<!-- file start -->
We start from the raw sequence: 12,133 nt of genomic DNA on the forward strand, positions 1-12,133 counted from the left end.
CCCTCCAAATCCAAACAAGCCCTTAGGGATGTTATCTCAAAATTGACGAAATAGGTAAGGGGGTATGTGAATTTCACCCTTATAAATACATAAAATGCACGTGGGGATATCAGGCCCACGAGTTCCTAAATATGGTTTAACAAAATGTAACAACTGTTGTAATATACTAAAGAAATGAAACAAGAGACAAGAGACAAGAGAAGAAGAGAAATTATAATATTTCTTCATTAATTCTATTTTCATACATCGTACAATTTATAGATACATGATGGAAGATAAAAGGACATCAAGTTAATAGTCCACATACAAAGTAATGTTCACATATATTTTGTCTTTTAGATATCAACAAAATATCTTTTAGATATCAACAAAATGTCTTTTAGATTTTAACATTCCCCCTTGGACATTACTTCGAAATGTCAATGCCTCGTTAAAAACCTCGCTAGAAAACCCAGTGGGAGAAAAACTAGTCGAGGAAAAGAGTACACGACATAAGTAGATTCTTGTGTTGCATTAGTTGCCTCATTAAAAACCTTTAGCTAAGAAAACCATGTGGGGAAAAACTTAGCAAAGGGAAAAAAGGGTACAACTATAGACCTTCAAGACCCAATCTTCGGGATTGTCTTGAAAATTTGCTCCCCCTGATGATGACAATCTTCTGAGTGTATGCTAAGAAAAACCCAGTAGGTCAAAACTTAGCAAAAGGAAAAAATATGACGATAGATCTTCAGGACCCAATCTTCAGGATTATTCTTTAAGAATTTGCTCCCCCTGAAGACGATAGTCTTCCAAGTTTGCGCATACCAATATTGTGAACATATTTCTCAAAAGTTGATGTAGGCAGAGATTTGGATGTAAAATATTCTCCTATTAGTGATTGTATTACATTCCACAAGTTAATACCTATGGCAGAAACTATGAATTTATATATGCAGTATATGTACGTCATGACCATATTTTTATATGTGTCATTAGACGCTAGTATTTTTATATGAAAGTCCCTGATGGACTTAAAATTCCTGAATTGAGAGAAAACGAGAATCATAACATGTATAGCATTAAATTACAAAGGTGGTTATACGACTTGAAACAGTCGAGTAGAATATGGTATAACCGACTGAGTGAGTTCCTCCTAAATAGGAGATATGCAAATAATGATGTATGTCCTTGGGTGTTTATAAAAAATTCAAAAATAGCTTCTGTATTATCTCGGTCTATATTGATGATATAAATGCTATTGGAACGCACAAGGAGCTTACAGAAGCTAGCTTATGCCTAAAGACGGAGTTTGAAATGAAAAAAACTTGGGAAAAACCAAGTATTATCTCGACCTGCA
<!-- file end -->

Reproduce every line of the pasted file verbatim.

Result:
We start from the raw sequence: 12,133 nt of genomic DNA on the forward strand, positions 1-12,133 counted from the left end.
CCCTCCAAATCCAAACAAGCCCTTAGGGATGTTATCTCAAAATTGACGAAATAGGTAAGGGGGTATGTGAATTTCACCCTTATAAATACATAAAATGCACGTGGGGATATCAGGCCCACGAGTTCCTAAATATGGTTTAACAAAATGTAACAACTGTTGTAATATACTAAAGAAATGAAACAAGAGACAAGAGACAAGAGAAGAAGAGAAATTATAATATTTCTTCATTAATTCTATTTTCATACATCGTACAATTTATAGATACATGATGGAAGATAAAAGGACATCAAGTTAATAGTCCACATACAAAGTAATGTTCACATATATTTTGTCTTTTAGATATCAACAAAATATCTTTTAGATATCAACAAAATGTCTTTTAGATTTTAACATTCCCCCTTGGACATTACTTCGAAATGTCAATGCCTCGTTAAAAACCTCGCTAGAAAACCCAGTGGGAGAAAAACTAGTCGAGGAAAAGAGTACACGACATAAGTAGATTCTTGTGTTGCATTAGTTGCCTCATTAAAAACCTTTAGCTAAGAAAACCATGTGGGGAAAAACTTAGCAAAGGGAAAAAAGGGTACAACTATAGACCTTCAAGACCCAATCTTCGGGATTGTCTTGAAAATTTGCTCCCCCTGATGATGACAATCTTCTGAGTGTATGCTAAGAAAAACCCAGTAGGTCAAAACTTAGCAAAAGGAAAAAATATGACGATAGATCTTCAGGACCCAATCTTCAGGATTATTCTTTAAGAATTTGCTCCCCCTGAAGACGATAGTCTTCCAAGTTTGCGCATACCAATATTGTGAACATATTTCTCAAAAGTTGATGTAGGCAGAGATTTGGATGTAAAATATTCTCCTATTAGTGATTGTATTACATTCCACAAGTTAATACCTATGGCAGAAACTATGAATTTATATATGCAGTATATGTACGTCATGACCATATTTTTATATGTGTCATTAGACGCTAGTATTTTTATATGAAAGTCCCTGATGGACTTAAAATTCCTGAATTGAGAGAAAACGAGAATCATAACATGTATAGCATTAAATTACAAAGGTGGTTATACGACTTGAAACAGTCGAGTAGAATATGGTATAACCGACTGAGTGAGTTCCTCCTAAATAGGAGATATGCAAATAATGATGTATGTCCTTGGGTGTTTATAAAAAATTCAAAAATAGCTTCTGTATTATCTCGGTCTATATTGATGATATAAATGCTATTGGAACGCACAAGGAGCTTACAGAAGCTAGCTTATGCCTAAAGACGGAGTTTGAAATGAAAAAAACTTGGGAAAAACCAAGTATTATCTCGACCTGCA